“The Story of OJ” is one of the best songs on Jay-z’s 4:44 Album

 

The best part about summer is that there is always new music releasing almost week by week from different artists. This summer in particular has been one of the best summers for music especially because a legend (an icon, a mogul, and majority of the world’s top 5) by the name of Jay-Z delivered a special project to the world that actually made us anxious for the release and even more pressed to blast it on our home-girl or boy’s aux cord.

 

Last Friday, Jay-Z’s 13th studio album entitled 4:44 released to the world and social media went crazy. From the Tidal account swapping to trying to get  Sprint’s free Tidal stream, you did what you had to do in order to hear the legend’s delivery of 2017.  While many were bumping the album and finessing to hear the ten tracks, the lyricism and visual to one song in particular not only sparked our ears but our minds and conversations. This song goes by “The Story of OJ”. So what makes this song one of the best you ask ?  He gave us a million dollar message for the price of only $9.99.

 

First and foremost, we have to recognize the sample of this song.  As soon as you press play, you hear the iconic voice of singer and Civil Rights activist Nina Simone from her  popularly played song “Four Women” which is just iconic in itself due to the fact that it was made in 1965 and features her saying “my skin is black” that embraced people of color to stride with pride , declare selfishly, and love who they are.  If the chorus from Ms. Simone didn’t have you lit all the way through, perhaps the visual had you shook with the rest of us.

 

If  you’re familiar with the cartoons from back in the day (like the Betty Boop days) , perhaps this visual looked familiar to you. If you’re not familiar, then ill break down why the usage of this cartoon within Jay-Z’s narrative was pure icing on the cake. Back in the day as in the era of the 30’s and 40’s , the representation of people of color were almost depicted as a joke from the overly emphasized features of black to the way they talked. One cartoon that looks closely similar to the animation of the video goes by the cartoon name of  Scrub Me Mama With A Boogie Beat . This cartoon was supposedly a satire for black people but this wasn’t the cartoon you could laugh at but more so insulting that black people played the role of being the joke.

 

In Jay-Z ‘s  visual however, he took that joke and turned it into his own narrative that majority of people of color share. It doesn’t matter how you sell yourself(which you can kind of catch on to when you see the for sale sign in the video) to the world , you cant run from an identity that everyone sees you for at the end of the day ( (“rich n*gga, poor n*gga, house n*gga, field n*gga, still a  n*gga”).  At the end of the day whether you’re the next Tommie Smith (a black icon from the Olympics that he depicted in the video) or the next Jay-Z, you have to know yourself. What Jay-Z teaches us is that no matter how much they wanna sell our talents and our character, we can never be a sell-out (hence the commentary of OJ). Jay-Z basically tells us that we need to be our own hustlers and own up to the magic that we truly are.We don’t have to show out and sell everybody what we have to offer, being a person of color is a privilege and priceless, meaning we cannot be bought by those who only see us as property. We don’t have to place money by our ear on the gram to show that we’re wealthy.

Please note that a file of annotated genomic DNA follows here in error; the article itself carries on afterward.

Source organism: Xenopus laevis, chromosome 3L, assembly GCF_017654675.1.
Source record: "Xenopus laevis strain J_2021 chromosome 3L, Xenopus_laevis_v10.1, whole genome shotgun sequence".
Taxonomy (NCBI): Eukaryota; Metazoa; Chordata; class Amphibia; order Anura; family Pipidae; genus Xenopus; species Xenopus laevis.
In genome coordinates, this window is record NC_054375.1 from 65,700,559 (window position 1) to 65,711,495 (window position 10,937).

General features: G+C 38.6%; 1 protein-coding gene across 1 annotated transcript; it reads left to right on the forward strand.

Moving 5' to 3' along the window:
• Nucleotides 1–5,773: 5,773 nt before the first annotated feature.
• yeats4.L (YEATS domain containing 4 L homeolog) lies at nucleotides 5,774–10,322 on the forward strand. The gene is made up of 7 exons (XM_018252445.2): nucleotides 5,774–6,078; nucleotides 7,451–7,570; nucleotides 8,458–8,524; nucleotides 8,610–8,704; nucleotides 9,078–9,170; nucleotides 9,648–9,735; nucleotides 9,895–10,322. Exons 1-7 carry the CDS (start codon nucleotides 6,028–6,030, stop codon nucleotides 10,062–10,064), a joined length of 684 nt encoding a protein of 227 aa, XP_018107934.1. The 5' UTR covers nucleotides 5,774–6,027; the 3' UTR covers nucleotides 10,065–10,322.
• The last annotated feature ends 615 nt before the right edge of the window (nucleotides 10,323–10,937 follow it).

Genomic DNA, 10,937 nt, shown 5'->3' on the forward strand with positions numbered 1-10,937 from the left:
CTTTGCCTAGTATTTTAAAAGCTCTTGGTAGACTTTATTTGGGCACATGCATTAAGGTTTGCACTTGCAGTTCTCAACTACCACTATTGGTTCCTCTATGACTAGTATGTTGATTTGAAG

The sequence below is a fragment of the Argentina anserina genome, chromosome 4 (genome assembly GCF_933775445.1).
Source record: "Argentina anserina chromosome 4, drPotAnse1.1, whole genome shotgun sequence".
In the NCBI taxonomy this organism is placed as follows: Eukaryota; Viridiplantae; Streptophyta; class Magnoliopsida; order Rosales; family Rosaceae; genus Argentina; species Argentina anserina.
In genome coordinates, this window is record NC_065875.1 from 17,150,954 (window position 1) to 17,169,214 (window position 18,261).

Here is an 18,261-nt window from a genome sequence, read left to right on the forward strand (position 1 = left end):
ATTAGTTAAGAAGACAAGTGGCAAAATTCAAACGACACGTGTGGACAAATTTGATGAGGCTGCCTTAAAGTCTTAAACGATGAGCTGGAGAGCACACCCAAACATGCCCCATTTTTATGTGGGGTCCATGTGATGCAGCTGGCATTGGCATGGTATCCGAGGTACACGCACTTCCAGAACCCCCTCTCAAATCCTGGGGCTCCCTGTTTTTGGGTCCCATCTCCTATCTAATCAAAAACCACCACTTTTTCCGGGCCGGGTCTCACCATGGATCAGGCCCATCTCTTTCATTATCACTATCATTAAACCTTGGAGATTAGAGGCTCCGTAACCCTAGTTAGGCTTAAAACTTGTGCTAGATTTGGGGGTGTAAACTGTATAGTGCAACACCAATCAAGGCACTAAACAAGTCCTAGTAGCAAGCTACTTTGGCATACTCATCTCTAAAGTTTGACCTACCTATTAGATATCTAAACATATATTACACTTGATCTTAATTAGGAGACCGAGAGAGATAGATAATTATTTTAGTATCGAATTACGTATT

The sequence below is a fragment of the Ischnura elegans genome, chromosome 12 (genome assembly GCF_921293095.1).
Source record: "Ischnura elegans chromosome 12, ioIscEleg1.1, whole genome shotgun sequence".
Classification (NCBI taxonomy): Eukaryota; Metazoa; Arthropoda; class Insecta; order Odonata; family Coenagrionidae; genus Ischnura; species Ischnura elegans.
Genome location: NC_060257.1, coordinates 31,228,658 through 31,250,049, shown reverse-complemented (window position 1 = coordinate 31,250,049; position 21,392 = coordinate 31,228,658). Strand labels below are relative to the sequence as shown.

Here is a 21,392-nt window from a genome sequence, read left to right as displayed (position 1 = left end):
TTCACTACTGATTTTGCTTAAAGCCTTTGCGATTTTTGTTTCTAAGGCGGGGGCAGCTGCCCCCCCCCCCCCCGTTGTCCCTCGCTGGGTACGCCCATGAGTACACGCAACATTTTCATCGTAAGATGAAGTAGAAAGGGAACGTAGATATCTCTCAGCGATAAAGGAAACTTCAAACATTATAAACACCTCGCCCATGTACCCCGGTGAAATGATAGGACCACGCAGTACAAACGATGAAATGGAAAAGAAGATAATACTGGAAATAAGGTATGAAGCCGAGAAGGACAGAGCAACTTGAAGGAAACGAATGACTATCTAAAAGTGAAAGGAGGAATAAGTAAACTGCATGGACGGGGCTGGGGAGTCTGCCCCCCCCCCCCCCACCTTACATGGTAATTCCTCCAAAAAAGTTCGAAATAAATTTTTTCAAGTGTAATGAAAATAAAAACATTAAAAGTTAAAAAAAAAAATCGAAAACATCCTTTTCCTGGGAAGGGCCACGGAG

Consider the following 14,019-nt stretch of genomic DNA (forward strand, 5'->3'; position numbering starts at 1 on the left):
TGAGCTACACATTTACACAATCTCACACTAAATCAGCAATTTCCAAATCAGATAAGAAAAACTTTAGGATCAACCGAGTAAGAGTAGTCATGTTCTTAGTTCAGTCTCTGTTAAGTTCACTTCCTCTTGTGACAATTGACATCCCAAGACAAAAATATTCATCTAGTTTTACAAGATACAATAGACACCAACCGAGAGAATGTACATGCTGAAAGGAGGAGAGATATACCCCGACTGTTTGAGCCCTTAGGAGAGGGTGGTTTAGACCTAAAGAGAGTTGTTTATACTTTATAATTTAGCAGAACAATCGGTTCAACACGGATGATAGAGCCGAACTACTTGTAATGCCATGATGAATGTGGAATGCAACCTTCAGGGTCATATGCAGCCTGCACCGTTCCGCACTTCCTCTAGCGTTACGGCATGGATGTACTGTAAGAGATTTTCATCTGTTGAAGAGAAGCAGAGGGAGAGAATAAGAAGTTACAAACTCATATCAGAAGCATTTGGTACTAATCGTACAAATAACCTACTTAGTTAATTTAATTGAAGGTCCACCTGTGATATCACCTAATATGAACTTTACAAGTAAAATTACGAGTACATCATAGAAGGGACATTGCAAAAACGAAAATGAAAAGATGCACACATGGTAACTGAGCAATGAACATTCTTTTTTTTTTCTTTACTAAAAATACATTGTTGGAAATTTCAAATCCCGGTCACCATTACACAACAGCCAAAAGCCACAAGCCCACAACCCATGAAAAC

We don’t have to throw thousands of dollars in the strip club to show status. We don’t have to be what everyone wants us to be . We have to embrace our own definition of excellence without price tags and endorsements from those who want to capitalize off of us .  In Jay-Z ‘s recent release of  footnotes for the song, Chris Rock  stated “fame is the greatest gift God can give a black man”. Once you have fame and success, you may think there isn’t a stigma people connect you to but the truth is , you will always contribute to their sight  before you ever contribute to their faith.

 

We can no longer be capitalized by those who only want us to fail. We must become the narrators of our own success and magic.  Don’t cheat your own community by selling out and forgetting where you came from to have “success”. Be the difference by investing  in one other  and embracing what many told you that you couldn’t be , greatness.  Never get to a place where you separate  from the culture and think that it’s making a difference while everyone else has tp play defense. Get to a place where we can come together so we can have everlasting support, endless impact,  and the option of being on offense.

 

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About

Jaconna is a 20 year old writer and interviewer as well as the editorial producer and creative director of Everything Boisterous (www.eboisterous.com)in which caters to reflecting the lifestyle, fashions, and talents of creative and unique individuals (from the likes of Well$ to COMPLEX'S Jinx and many more). IG: forever_salene ;Twitter: @Chipsahjoy/ @stayboisterous

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